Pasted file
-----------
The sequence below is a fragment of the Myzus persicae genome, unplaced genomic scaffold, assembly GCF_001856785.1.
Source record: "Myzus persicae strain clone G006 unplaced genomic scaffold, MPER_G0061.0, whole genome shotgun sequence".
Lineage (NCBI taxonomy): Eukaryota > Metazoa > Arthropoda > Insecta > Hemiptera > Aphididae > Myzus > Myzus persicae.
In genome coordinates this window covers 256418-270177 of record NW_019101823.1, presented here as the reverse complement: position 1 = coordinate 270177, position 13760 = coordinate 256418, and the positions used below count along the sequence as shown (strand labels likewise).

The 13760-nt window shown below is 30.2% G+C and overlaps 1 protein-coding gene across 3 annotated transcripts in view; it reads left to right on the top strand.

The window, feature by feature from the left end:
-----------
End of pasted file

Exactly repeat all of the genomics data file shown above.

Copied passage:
The sequence below is a fragment of the Myzus persicae genome, unplaced genomic scaffold, assembly GCF_001856785.1.
Source record: "Myzus persicae strain clone G006 unplaced genomic scaffold, MPER_G0061.0, whole genome shotgun sequence".
Lineage (NCBI taxonomy): Eukaryota > Metazoa > Arthropoda > Insecta > Hemiptera > Aphididae > Myzus > Myzus persicae.
In genome coordinates this window covers 256418-270177 of record NW_019101823.1, presented here as the reverse complement: position 1 = coordinate 270177, position 13760 = coordinate 256418, and the positions used below count along the sequence as shown (strand labels likewise).

The 13760-nt window shown below is 30.2% G+C and overlaps 1 protein-coding gene across 3 annotated transcripts in view; it reads left to right on the top strand.

The window, feature by feature from the left end: